Two years since the debut of her critically acclaimed mixtape Telefone, 26-year-old Chicago rapper Fatimah Warner (a.k.a. Noname) wears her heart on her sleeve in Room 25. Fully financed by herself, the album is a combination of distinct, symphonious sounds that complement the rapper’s melodic discography. While the rapper was known for her slam poetry roots as a teen in the Bronzeville neighbourhood of Chicago’s South Side, she gained notoriety after appearing on Chance The Rapper’s Acid Rap in 2013. After delivering a solid project with Telefone in 2016, Noname proves why she’s worthy of all the press and praise with the arrival of Room 25.
Citing Missy Elliot, Toni Morrison, Nina Simone and more as some of her stylistic influences, Noname has crafted her own signature sound that electrifies listeners with every single play. Her knack for implementing poetry remains one of her greatest strengths as it stays true to her origins and defines her artistic vision. Rap, jazz and neo-soul serve as the perfect soundtrack on Room 25 while Noname raps about black womanhood, loss, healing and self-discovery. Despite the explicit lyrics, there is a particular softness the emcee exudes throughout the "uncouth” subject matter that provides the perfect balance. The 11-track debut album features appearances by newcomers Ravyn Lenae, Smino and Saba, and string arrangements by Matt Jones match the rapper’s multifaceted energy effortlessly and quell any mention of a sophomore jinx.
The album begins with a soulful track titled Self, which perfectly encapsulates her witty rhymes and flavourful prose without flaw. Reminiscent of Sunday mornings and worship, Noname’s lyrics are her own testimony. Blaxploitation follows the lead song, sampling clips from the vintage era that dominated in the 1970s. The rapper thoughtfully combs through a plethora of black stereotypes and the effects it has on her psyche (“My people started running a long time ago. And they are still fighting,” ) making the feature one of Room 25′s standout tracks.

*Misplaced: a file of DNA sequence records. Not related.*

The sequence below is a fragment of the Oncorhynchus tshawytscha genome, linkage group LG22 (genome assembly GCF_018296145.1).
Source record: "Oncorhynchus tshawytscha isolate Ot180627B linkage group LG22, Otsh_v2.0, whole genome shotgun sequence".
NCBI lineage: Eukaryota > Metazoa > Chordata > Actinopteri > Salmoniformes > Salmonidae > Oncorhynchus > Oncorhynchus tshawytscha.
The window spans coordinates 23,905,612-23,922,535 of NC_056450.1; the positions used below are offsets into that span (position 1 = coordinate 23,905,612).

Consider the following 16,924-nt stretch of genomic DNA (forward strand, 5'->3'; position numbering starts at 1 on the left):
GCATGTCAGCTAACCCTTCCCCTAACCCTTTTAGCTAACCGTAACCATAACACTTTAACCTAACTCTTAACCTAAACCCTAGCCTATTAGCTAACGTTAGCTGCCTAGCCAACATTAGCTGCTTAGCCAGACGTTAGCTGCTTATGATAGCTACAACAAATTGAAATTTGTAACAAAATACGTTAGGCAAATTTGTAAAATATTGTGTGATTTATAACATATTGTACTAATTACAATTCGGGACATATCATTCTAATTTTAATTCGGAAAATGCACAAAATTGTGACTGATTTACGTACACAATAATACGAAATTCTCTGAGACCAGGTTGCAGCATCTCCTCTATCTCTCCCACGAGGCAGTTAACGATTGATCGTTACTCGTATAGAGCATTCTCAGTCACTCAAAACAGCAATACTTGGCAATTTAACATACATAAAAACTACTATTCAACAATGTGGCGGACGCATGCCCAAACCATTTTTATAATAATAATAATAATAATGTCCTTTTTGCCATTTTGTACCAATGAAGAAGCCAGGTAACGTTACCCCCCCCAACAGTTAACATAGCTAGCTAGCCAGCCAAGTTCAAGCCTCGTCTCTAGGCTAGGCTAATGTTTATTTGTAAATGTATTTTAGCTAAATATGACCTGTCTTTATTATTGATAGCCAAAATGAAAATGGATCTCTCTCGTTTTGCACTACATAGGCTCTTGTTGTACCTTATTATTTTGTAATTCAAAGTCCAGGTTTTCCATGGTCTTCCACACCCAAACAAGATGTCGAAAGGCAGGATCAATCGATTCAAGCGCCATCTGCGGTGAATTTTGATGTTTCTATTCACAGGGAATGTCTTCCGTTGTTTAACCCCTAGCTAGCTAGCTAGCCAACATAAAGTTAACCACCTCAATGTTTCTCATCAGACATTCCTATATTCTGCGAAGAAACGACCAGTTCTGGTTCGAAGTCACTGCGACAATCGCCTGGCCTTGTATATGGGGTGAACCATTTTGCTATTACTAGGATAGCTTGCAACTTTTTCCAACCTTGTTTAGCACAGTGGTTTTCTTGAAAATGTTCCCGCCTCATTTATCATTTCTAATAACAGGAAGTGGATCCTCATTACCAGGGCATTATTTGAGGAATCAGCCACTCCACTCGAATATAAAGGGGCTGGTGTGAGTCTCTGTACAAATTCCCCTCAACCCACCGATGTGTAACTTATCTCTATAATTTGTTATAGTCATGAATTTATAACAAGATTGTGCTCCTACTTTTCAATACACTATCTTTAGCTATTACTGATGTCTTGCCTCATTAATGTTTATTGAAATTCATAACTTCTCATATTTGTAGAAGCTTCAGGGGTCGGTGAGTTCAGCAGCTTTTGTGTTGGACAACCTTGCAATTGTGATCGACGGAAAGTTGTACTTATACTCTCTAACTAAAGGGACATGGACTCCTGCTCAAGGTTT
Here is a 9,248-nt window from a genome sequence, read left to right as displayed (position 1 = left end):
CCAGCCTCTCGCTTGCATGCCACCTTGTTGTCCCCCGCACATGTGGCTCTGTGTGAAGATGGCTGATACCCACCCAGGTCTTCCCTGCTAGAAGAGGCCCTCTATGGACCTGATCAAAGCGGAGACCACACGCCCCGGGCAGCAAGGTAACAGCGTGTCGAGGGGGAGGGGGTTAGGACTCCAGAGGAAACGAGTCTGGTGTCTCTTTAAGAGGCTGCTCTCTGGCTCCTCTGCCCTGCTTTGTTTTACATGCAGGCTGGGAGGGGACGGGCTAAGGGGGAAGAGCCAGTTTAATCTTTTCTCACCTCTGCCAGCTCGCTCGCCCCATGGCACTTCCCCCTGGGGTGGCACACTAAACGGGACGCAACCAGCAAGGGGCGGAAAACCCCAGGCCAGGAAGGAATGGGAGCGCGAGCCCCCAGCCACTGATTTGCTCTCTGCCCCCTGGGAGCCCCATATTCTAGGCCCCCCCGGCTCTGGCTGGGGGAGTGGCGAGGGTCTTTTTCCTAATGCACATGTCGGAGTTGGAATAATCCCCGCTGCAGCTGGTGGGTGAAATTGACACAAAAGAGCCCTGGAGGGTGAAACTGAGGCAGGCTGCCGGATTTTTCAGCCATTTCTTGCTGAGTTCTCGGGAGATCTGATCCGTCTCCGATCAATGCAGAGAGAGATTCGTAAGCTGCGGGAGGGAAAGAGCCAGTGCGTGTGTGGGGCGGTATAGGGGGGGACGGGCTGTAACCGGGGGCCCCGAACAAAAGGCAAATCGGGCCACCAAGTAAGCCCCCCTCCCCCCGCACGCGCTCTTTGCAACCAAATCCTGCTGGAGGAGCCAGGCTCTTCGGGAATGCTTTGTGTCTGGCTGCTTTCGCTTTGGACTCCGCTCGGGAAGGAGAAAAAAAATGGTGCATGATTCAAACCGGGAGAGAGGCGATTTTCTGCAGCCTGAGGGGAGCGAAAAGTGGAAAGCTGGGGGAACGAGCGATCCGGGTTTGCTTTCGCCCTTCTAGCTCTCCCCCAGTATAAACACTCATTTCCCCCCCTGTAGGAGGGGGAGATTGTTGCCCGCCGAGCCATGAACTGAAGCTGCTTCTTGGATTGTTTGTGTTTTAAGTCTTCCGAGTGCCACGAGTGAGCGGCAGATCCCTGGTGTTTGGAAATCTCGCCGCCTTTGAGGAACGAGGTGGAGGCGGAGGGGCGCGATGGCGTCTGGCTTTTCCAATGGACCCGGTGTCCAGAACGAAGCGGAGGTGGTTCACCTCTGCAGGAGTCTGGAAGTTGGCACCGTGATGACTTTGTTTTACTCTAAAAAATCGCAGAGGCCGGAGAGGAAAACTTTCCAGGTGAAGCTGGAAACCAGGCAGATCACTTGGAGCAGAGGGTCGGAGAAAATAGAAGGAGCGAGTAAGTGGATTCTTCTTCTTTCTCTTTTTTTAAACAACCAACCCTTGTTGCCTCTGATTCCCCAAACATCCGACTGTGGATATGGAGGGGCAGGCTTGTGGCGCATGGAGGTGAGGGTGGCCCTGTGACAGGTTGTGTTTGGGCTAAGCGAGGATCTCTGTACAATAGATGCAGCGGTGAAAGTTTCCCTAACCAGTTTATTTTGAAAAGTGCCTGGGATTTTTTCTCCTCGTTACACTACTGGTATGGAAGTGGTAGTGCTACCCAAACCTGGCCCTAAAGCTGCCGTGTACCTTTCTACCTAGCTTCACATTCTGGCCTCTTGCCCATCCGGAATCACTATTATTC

Prayer Song continues with the themes of America, freedom and resistance. While exploring police brutality and corruption, she touches on how she fits into the narrative and highlights her move from Chicago to Los Angeles, a re-occurring subject on the album – contrasting the rugged yet comforting place she calls home to the superficial space that is L.A. Moving forward, Window explores remnants of self-discovery and vulnerability, which are also beautifully illustrated on Don’t Forget About Me ("But if I have to go, I pray my soul is still eternal. And my momma don’t forget about me”) and With You. Intertwining the art of her infamous cadence, the rapper reflects on change and the fear of being forgotten.
The next string of tracks, Regal and Montego Bae, follows the overall vibe of the album and double as an ode to self-confidence and playfully reminiscing over sensual memories ignited by a West Indian lover. Ace, featuring St. Louis rapper Smino and fellow Chicago native Saba, is a personal favourite because of the fast-paced, infectious rhyme style that will have various listeners begging the rapper to make this an official single. Part Of Me, featuring Benjamin Earl Turner and Pheolix, gives off a sound that will satisfy D’Angelo and neo-soul lovers. Closing off the 34-minute album, the song no name left me wanting more from the talented writer and musician.
Noname’s voice and fervent (and often explicit) lyricism stand on its own in a climate where redundancy often floods the rap airwaves. Despite the anonymity behind her stage name, the emcee reveals parts of herself in Room 25 that makes the stay worthwhile.